7) The following bills refer to something called “Trauma-Informed Care”. Stay tuned for our Big Muddy River Newsletter on April 9th for more about this concept. Think “PTSD on steroids.” It’s really just re-defining words to create a new class of patients who are ripe for psychiatric fraud and abuse.

SB1004 – Senate Bill 1004 – sponsored by Senator Jill Schupp (Democrat, District 24; St. Louis County). Creates a “Trauma-Informed Care for Children and Families” Board; a public-private partnership to promote using this style of treatment for children and families.
SCR47 – Senate Concurrent Resolution 47 – sponsored by Senator Jill Schupp (Democrat, District 24; St. Louis County). Establishes the Task Force on Trauma-Informed Care for Veterans.

Take Action – Missouri Legislature – Abolish ECT on Children

Periodically we let you know the progress of various proposed legislation making its way through the Missouri General Assembly and suggest ways for you to contribute your viewpoint to your state Representative and state Senator.

The Missouri General Assembly is the state legislature of the State of Missouri and is composed of two chambers: the House of Representatives and the Senate. The General Assembly is responsible for creating laws for governing the State of Missouri. The Revised Statutes of Missouri (RSMo) are electronically available on this site:  http://revisor.mo.gov/.

You can find your Representative and Senator, and their contact information, by entering your 9-digit zip code here.

We’d like you to write your legislators about the bill discussed below. Please write from your viewpoint as an individual or professional, and not as a representative of any organization. Let us know the details and any responses you get. The full text of this bill can be found here.

Check out our handy discussion about How to write to a legislator.

If you are not a voting resident of Missouri, you can find out about legislation in your own state and write your own state legislators; also, we are looking for volunteers to monitor legislation in Missouri and the states surrounding Missouri — let us know if you’d like to help out.

Very Good Bill
This bill supports human rights, particularly those of children. Please express your support and opinion about this to your Missouri State Representative.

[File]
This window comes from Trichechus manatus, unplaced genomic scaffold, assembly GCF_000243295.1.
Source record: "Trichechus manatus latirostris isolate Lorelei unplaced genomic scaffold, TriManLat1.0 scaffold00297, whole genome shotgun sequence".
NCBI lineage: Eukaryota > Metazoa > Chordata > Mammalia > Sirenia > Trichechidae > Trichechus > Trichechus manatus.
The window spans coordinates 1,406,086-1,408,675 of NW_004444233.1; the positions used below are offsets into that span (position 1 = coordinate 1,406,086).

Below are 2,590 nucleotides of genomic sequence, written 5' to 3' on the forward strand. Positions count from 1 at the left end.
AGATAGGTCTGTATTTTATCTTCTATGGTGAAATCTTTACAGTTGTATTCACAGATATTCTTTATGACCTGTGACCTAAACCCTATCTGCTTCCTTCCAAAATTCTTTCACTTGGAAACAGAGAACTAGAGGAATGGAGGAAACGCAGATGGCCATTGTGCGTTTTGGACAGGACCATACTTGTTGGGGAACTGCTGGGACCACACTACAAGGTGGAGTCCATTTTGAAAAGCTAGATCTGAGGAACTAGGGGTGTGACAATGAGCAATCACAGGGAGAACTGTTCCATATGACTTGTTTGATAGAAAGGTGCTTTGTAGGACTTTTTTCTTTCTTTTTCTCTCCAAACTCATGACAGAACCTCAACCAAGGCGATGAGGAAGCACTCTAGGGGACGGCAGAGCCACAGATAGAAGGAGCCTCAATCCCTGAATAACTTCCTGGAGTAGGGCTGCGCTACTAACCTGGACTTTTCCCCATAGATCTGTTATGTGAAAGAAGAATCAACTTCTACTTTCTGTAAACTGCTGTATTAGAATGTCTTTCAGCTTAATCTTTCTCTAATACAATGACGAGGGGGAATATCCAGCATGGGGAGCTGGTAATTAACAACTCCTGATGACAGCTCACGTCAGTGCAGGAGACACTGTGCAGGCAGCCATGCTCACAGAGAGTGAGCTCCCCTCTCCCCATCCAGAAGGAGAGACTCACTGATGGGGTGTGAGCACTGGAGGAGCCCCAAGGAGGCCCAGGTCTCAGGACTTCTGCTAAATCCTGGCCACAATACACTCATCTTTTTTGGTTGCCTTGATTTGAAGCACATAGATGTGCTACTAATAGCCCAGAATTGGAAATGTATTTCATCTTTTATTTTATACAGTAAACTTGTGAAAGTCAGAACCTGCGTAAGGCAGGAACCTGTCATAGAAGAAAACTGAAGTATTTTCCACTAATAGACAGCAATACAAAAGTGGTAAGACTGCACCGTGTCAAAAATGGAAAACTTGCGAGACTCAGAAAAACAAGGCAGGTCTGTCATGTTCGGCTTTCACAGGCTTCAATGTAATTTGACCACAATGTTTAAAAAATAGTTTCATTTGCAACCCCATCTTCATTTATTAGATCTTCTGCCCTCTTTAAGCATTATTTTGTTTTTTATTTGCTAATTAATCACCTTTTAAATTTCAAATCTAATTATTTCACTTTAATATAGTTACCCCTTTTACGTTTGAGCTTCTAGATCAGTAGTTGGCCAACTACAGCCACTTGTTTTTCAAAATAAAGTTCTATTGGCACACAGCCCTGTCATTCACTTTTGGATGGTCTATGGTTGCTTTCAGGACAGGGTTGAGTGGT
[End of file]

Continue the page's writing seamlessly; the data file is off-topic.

HB1451 – House Bill 1451 – sponsored by Representative Karla May (Democrat, District 84, St. Louis City).

This bill prohibits the use of electroconvulsive therapy (ECT) on children under 16 years of age. Any person or mental health facility that administers electroconvulsive therapy to someone under 16 years of age will be fined up to $100,000 or imprisoned for two years, or both, and will be liable for compensation to the person that was given the electroconvulsive therapy.

What can we say? You are being hoodwinked by a small group of psychiatric industry special interests who claim that electroshock is good for you. About time to get this one passed! Write your legislators now! Stick your finger in an electric socket if you think ECT is good for anyone!

In fact, we just heard about a case in Missouri where a 5-year-old child was given electroshock. This is unconscionable, and a no-brainer to pass into law.

When we speak with people about electroshock, the typical response is, “We didn’t know that was still being done.” In fact, ECT is a huge money-maker for psychiatry in Missouri, because the damage it does to the brain makes a patient for life. Barbaric practices like shock treatment need to be eradicated.

Despite modern ECT being promoted as “new and improved,” there is much evidence that contradicts this claim. California, Colorado, Tennessee and Texas have already banned the use of ECT on those aged 0-12 and 0-16. The Western Australian government banned the use of ECT on those younger than 14, with criminal penalties if this is violated. ECT should never be used on children.

In light of the fact that the FDA admits ECT can cause cardiovascular complications, memory loss, cognitive impairment, brain damage and death and that psychiatrists admit they do not know how ECT “works,” we call upon the Missouri legislature to pass HB1451 into law this session.

The Continuing Cannabis Conundrum

We have previously written a number of blogs on cannabis, but it seems the problems won’t go away. So we’re writing about it again.

On January 4, 2018 Attorney General Jeff Sessions rescinded the long-standing “Cole Memorandum” issued in 2013 by Deputy Attorney General James M. Cole. These relate to the laws and enforcement policies of cannabis use by the federal government and the various state governments and their drug enforcement agencies. We won’t go into the details, as one expects these things to continue changing, and anyone can get that information off the current news reports.

In 2018 we expect three different ballot propositions about legalizing various aspects of marijuana in Missouri.

The group Missouri Medical Cannabis Trade Association is heavily pushing the legalization of cannabis and cannabidiol products in Missouri. They estimate additional state tax revenues between $10 million and $66 million per year depending on the degree of legalization; with a total economic impact in 2018 of about $30 billion, likely to double in the next three years.

Former Anheuser-Busch executive Mitch Meyers is the CEO of the first licensed cannabis grower in Missouri, The BeLeaf Company based in Earth City. She says, “There’s money to be made.”

GW Pharmaceuticals has revealed the expected consumer price for Epidiolex, the first cannabidiol-based drug to be approved by the FDA, as $32,500 per year.